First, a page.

Dwight Howard’s exit points towards a massive rebuild

Posted on Jun 21 2017 - 6:28pm by Chase Irle

Nov 5, 2016; Atlanta, GA, USA; Atlanta Hawks center Dwight Howard (8) shows emotion against the Houston Rockets in the fourth quarter at Philips Arena. The Hawks defeated the Rockets 112-97. Mandatory Credit: Brett Davis-USA TODAY Sports ORG XMIT: USATSI-323524 ORIG FILE ID: 20161105_tdc_ad1_104.JPG

In a somewhat surprising move, the Hawks parted ways with Dwight Howard after just a single season with his hometown team.

There were questions coming into the offseason about which direction the Hawks might go. Would they hang onto their current assets and continue to try and improve as a team? Or would they decide to finally hit the rebuild button, that they have been oh-so-close to punching the last two seasons.

With a new GM, it did not take long to figure out things are going to be a little different under Travis Schlenk’s reign. Gone are the days of mediocrity, and Dwight Howard was just the beginning.

Many people thought Dwight Howard could be moved, and the Hawks would be able to reallocate those resources on players more fit to play their style of basketball. The Howard experiment, while interesting, had failed in it’s first season, even though Howard still put up all-star caliber numbers. On paper those numbers look good enough to receive decent value in a trade, but the reality of the situation is that Howard’s value has plummeted over the past few seasons, and this trade speaks volumes about what the rest of the league thinks about the eight-time all-star.

This deal for Howard is not going to allow the Hawks the financial ability to improve the team at all this offseason. In fact, at first glance this looks like a move to reach the salary floor and bottom out as a team for a top pick. Atlanta gets rid of the remaining 2 years/$47 million left on Howard’s contract, but then bring in almost $19 million on the books for this season between Miles Plumlee and Marco Belinelli. Belinelli will be a free agent following the 2017-2018 season. Plumlee will remain on the books for three seasons and owed $37.5 million. His inclusion is what gives the Hawks very little hope for success in the next few seasons. Basically Atlanta will have the same amount of money tied up heading into next season, but they are going to be a lot worse, which seems to be the plan for future success in today’s NBA.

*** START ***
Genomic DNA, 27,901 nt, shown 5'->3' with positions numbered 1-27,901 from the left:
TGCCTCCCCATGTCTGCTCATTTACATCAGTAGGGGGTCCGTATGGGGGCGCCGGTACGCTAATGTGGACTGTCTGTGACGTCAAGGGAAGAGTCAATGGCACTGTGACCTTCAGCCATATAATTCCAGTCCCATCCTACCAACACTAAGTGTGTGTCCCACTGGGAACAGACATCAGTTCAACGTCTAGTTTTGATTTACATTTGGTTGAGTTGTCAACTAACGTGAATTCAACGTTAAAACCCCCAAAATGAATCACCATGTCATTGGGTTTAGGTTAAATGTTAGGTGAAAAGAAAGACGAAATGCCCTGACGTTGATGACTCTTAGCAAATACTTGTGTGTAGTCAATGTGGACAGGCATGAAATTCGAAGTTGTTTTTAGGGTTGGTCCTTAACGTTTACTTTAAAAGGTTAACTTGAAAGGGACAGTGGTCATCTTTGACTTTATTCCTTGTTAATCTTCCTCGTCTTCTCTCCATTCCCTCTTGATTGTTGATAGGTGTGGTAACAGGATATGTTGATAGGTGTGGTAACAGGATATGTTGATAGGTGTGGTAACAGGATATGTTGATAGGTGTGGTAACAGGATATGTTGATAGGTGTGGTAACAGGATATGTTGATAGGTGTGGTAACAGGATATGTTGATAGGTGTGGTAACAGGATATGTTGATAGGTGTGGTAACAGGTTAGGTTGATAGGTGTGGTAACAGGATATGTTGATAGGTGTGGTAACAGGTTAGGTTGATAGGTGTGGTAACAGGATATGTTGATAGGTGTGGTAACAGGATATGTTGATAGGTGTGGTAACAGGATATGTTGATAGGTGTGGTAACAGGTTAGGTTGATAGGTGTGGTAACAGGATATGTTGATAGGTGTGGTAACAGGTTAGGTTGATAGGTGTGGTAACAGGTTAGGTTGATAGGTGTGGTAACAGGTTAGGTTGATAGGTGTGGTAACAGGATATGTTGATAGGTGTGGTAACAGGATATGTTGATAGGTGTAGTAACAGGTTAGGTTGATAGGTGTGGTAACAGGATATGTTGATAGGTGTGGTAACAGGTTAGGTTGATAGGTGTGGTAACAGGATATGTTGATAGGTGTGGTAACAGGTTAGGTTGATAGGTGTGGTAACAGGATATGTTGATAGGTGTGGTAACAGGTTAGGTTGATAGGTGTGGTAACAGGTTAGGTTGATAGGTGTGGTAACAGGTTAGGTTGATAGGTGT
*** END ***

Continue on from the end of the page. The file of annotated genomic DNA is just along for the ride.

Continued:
Yes, it is happening Hawks fans. Atlanta is joining the increasingly popular bandwagon of NBA teams tanking in hopes for future success. For the first time in eleven seasons, the Hawks will not be playoff contendors. Schlenk’s attention now turns to Paul Millsap, who the team has been reportedly exploring sign-and-trade options for. Atlanta has made it clear they will not offer Millsap a max-contract, but that does not mean they are not still trying to make something out of that fifth-year that only they can offer. Normally, sign-and-trades are rare, but considering some smaller market teams are desperate for superstars right now, a sign-and-trade might be the best way for them to land one long-term.

With the Hawks looking for a high draft pick next year, expect them to be looking for future draft picks or possibly some young talent in any deal for Millsap.

It is very possible no sign-and-trade deal happens for Millsap. However, it is very clear that Millsap will be sporting a different uniform next season. That makes the biggest question mark going forward the extension of Tim Hardaway Jr.. Hardaway Jr. is still just 25 years old and would complete a young backcourt full of potential. The Hawks have hinted they want to retain Tim Hardaway Jr., but they said the same thing about Paul Millsap and he now has one foot out the door. Atlanta is not going to be competing for a championship any time soon, and the organization might not be completely sold on tying up money into Hardaway long-term.

The NBA offseason has gotten off to an outstanding start, and the Hawks have been right in the thick of it early on. Expect that to continue in the coming weeks. Atlanta has some moves to make, but none of them are going to be focused on making this team better next season. It is the end of an era. An era of some of the best Hawks basketball Atlanta has ever seen. It is a tough pill for fans to swallow, but this was the only way for the team to ever truly become championship contenders.

 

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